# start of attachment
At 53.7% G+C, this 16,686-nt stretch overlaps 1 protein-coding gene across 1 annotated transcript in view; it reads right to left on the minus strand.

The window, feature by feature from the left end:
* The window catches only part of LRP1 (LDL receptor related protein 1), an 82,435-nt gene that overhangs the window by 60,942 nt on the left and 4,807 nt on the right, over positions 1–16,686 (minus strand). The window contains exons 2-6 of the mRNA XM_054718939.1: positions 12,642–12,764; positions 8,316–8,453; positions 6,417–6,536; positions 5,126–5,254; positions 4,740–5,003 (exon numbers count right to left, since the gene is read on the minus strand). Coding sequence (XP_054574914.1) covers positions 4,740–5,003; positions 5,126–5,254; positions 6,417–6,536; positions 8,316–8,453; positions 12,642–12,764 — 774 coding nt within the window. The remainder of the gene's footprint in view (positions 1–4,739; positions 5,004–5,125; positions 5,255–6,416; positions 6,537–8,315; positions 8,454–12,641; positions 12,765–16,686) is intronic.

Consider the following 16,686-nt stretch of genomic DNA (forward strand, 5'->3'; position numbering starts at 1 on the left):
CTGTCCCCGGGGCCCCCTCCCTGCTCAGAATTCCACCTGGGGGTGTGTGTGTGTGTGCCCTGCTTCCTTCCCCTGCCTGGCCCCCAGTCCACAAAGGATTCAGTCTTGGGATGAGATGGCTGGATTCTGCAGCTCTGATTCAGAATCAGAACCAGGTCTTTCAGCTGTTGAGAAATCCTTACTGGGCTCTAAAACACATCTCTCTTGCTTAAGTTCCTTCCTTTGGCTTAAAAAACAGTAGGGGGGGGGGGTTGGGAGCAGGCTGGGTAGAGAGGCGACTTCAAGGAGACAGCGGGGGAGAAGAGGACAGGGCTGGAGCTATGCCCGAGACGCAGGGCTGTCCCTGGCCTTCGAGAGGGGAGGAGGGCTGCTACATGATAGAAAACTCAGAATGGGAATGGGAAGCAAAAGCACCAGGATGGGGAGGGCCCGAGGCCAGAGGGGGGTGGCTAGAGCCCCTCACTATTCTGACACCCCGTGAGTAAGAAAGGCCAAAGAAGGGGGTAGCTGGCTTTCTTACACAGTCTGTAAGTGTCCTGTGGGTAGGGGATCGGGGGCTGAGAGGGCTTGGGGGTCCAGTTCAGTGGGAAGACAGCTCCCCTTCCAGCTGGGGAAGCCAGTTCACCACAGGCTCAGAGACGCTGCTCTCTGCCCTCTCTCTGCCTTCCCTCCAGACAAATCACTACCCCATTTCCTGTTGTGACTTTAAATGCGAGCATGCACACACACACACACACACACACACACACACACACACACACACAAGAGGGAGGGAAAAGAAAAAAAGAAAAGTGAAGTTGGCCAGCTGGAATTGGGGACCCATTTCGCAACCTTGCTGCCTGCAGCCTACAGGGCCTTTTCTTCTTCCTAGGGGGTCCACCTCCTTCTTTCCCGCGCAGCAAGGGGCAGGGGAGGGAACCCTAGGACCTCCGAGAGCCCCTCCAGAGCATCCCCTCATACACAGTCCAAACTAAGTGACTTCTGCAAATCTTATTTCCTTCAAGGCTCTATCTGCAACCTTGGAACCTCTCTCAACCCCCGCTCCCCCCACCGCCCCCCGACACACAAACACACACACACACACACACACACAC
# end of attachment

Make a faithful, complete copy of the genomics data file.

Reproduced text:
At 53.7% G+C, this 16,686-nt stretch overlaps 1 protein-coding gene across 1 annotated transcript in view; it reads right to left on the minus strand.

The window, feature by feature from the left end:
* The window catches only part of LRP1 (LDL receptor related protein 1), an 82,435-nt gene that overhangs the window by 60,942 nt on the left and 4,807 nt on the right, over positions 1–16,686 (minus strand). The window contains exons 2-6 of the mRNA XM_054718939.1: positions 12,642–12,764; positions 8,316–8,453; positions 6,417–6,536; positions 5,126–5,254; positions 4,740–5,003 (exon numbers count right to left, since the gene is read on the minus strand). Coding sequence (XP_054574914.1) covers positions 4,740–5,003; positions 5,126–5,254; positions 6,417–6,536; positions 8,316–8,453; positions 12,642–12,764 — 774 coding nt within the window. The remainder of the gene's footprint in view (positions 1–4,739; positions 5,004–5,125; positions 5,255–6,416; positions 6,537–8,315; positions 8,454–12,641; positions 12,765–16,686) is intronic.

Consider the following 16,686-nt stretch of genomic DNA (forward strand, 5'->3'; position numbering starts at 1 on the left):
CTGTCCCCGGGGCCCCCTCCCTGCTCAGAATTCCACCTGGGGGTGTGTGTGTGTGTGCCCTGCTTCCTTCCCCTGCCTGGCCCCCAGTCCACAAAGGATTCAGTCTTGGGATGAGATGGCTGGATTCTGCAGCTCTGATTCAGAATCAGAACCAGGTCTTTCAGCTGTTGAGAAATCCTTACTGGGCTCTAAAACACATCTCTCTTGCTTAAGTTCCTTCCTTTGGCTTAAAAAACAGTAGGGGGGGGGGGTTGGGAGCAGGCTGGGTAGAGAGGCGACTTCAAGGAGACAGCGGGGGAGAAGAGGACAGGGCTGGAGCTATGCCCGAGACGCAGGGCTGTCCCTGGCCTTCGAGAGGGGAGGAGGGCTGCTACATGATAGAAAACTCAGAATGGGAATGGGAAGCAAAAGCACCAGGATGGGGAGGGCCCGAGGCCAGAGGGGGGTGGCTAGAGCCCCTCACTATTCTGACACCCCGTGAGTAAGAAAGGCCAAAGAAGGGGGTAGCTGGCTTTCTTACACAGTCTGTAAGTGTCCTGTGGGTAGGGGATCGGGGGCTGAGAGGGCTTGGGGGTCCAGTTCAGTGGGAAGACAGCTCCCCTTCCAGCTGGGGAAGCCAGTTCACCACAGGCTCAGAGACGCTGCTCTCTGCCCTCTCTCTGCCTTCCCTCCAGACAAATCACTACCCCATTTCCTGTTGTGACTTTAAATGCGAGCATGCACACACACACACACACACACACACACACACACACACACACACAAGAGGGAGGGAAAAGAAAAAAAGAAAAGTGAAGTTGGCCAGCTGGAATTGGGGACCCATTTCGCAACCTTGCTGCCTGCAGCCTACAGGGCCTTTTCTTCTTCCTAGGGGGTCCACCTCCTTCTTTCCCGCGCAGCAAGGGGCAGGGGAGGGAACCCTAGGACCTCCGAGAGCCCCTCCAGAGCATCCCCTCATACACAGTCCAAACTAAGTGACTTCTGCAAATCTTATTTCCTTCAAGGCTCTATCTGCAACCTTGGAACCTCTCTCAACCCCCGCTCCCCCCACCGCCCCCCGACACACAAACACACACACACACACACACACACAC